Interacting Biblically

2 October 2022 AM – Romans 12:16 – Rom2022 – Scott Childs
Introduction: We regularly interact with other Christians. However, we do not always interact with others as the Lord desires.
Transition: In our text this morning, the Apostle Paul addresses four responsibilities that Christians have in order to interact biblically.
Our first responsibility is to …
  1. Be of the same mind one toward another.
a.         What is Paul saying?
1)         The key word in this phrase is the word “mind”. It has to do with our feelings, thoughts, and understanding.
2)         To be of the same mind is to be thinking the same toward one another.
3)         I believe that Paul is talking primarily about the way we view each other, interact with each other, and treat each other. We are to share common thoughts, feelings and beliefs with other Christians.
4)         Paul used the same word (translated likeminded) in (Romans 15:5) “Now the God of patience and consolation grant you to be likeminded one toward another according to Christ Jesus:
5)         Again, Paul wrote in (Philippians 2:2) “Fulfil ye my joy, that ye be likeminded, having the same love, being of one accord, of one mind.” (Philippians 2:5) “Let this mind be in you, which was also in Christ Jesus:
6)         The Apostle James addresses the closely related topic of showing respect of persons. (James 2:1-4) “My brethren, have not the faith of our Lord Jesus Christ, the Lord of glory, with respect of persons. For if there come unto your assembly a man with a gold ring, in goodly apparel, and there come in also a poor man in vile raiment; And ye have respect to him that weareth the gay clothing, and say unto him, Sit thou here in a good place; and say to the poor, Stand thou there, or sit here under my footstool: Are ye not then partial in yourselves, and are become judges of evil thoughts?
b.         Culture in the first century added to this problem.
1)         Many Jews had a difficult time accepting the Gentiles as equals. Jews typically felt superior to Gentiles.
2)         Jesus contrasted the Pharisee and the publican in Luke 18:10-13. The Pharisee was very religious, moral, and self-righteous. The publican was a low class Jewish trader working for the Roman government to collect taxes.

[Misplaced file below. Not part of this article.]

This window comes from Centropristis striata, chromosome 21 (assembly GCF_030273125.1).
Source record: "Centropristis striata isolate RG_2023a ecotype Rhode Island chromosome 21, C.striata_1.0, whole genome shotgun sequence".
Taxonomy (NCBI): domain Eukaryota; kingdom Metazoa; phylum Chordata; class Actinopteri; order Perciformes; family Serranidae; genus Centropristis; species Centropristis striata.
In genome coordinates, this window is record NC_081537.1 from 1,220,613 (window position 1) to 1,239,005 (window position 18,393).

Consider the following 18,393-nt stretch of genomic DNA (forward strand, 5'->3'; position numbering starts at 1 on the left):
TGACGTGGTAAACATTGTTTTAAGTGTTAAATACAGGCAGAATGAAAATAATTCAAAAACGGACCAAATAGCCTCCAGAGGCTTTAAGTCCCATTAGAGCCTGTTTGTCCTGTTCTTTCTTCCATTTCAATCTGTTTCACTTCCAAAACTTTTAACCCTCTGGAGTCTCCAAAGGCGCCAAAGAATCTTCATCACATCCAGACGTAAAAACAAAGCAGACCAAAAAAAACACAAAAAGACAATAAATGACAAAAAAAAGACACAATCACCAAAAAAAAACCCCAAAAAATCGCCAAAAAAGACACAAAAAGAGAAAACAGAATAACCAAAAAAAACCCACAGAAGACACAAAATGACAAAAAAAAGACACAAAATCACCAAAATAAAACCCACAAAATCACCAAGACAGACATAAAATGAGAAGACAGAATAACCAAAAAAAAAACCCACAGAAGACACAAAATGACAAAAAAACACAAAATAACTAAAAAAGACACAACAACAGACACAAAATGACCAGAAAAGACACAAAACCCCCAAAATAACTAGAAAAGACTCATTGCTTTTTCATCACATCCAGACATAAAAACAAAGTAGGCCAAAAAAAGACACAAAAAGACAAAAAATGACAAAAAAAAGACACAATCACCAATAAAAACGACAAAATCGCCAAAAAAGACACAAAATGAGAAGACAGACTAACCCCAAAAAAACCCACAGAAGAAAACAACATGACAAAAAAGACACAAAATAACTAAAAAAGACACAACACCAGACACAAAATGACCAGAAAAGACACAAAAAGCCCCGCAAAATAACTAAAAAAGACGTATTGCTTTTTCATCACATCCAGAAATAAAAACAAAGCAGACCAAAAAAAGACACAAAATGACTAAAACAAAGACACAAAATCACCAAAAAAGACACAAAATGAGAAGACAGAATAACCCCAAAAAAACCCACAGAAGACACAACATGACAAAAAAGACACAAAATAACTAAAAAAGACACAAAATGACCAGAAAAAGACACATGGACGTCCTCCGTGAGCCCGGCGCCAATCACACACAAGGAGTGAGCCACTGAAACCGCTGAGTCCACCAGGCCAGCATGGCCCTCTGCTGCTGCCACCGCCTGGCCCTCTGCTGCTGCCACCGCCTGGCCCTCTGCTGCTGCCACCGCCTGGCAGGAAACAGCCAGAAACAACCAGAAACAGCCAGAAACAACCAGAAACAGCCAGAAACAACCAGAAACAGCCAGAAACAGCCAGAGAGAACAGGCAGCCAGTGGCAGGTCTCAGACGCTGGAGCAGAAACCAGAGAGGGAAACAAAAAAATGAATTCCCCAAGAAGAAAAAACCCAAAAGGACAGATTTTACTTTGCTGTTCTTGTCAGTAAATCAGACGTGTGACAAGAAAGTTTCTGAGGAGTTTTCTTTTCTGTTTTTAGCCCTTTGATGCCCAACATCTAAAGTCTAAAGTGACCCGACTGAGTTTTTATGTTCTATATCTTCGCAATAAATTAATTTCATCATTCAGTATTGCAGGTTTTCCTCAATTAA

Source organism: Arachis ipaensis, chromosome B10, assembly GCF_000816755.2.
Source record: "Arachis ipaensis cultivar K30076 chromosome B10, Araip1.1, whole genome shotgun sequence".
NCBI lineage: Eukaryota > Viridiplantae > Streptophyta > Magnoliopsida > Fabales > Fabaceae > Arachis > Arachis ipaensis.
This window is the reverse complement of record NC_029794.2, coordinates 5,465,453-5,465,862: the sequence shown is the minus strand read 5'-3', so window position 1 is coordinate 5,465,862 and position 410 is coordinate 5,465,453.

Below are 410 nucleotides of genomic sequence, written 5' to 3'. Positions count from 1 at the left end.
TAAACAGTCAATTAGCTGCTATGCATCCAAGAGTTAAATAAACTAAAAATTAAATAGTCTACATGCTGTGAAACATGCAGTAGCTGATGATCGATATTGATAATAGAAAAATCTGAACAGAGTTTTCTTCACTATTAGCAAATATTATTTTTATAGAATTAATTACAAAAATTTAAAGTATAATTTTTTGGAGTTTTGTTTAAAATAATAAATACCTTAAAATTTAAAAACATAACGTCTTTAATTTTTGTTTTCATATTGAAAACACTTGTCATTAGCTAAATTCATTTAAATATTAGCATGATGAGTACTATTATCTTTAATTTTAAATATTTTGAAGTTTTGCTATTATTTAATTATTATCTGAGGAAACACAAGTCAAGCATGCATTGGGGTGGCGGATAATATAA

3)         The book of Philemon is about a prosperous master and a runaway slave. Slaves owned nothing. Scholars estimate that between 10 and 20% of the population in the first century Roman Empire were slaves with no rights.
4)         Some men held high positions like that of a Centurion soldier or a royal official, but most people were common shepherds, farmers, carpenters and fishermen.
5)         Women were often treated with less dignity than men.
6)         Spiritual gifts also differed from believer to believer (1Co 12). Believers in the Corinthian church found themselves striving for the best gifts. Some felt that those with lesser gifts were of lesser importance.
7)         These cultural realities help us to understand why Paul and other New Testament writers included instructions on interacting biblically with fellow believers.
c.          How does this apply to us?
1)         It is true that our culture no longer has as harsh of distinctions between classes of people, but we still face the temptation to look down on or to avoid those below us in society. In our minds, we may elevate those who are rich or popular and put down those who are poor.
2)         With God’s help, we must work to overcome these feelings and to treat all fellow believers with equal honour and dignity. “We will not always agree with each other, but we should disagree in a state of harmony.” Pett
Our second responsibility is to …
2.        Mind not high things.
a.         We are not to be thinking exalted things.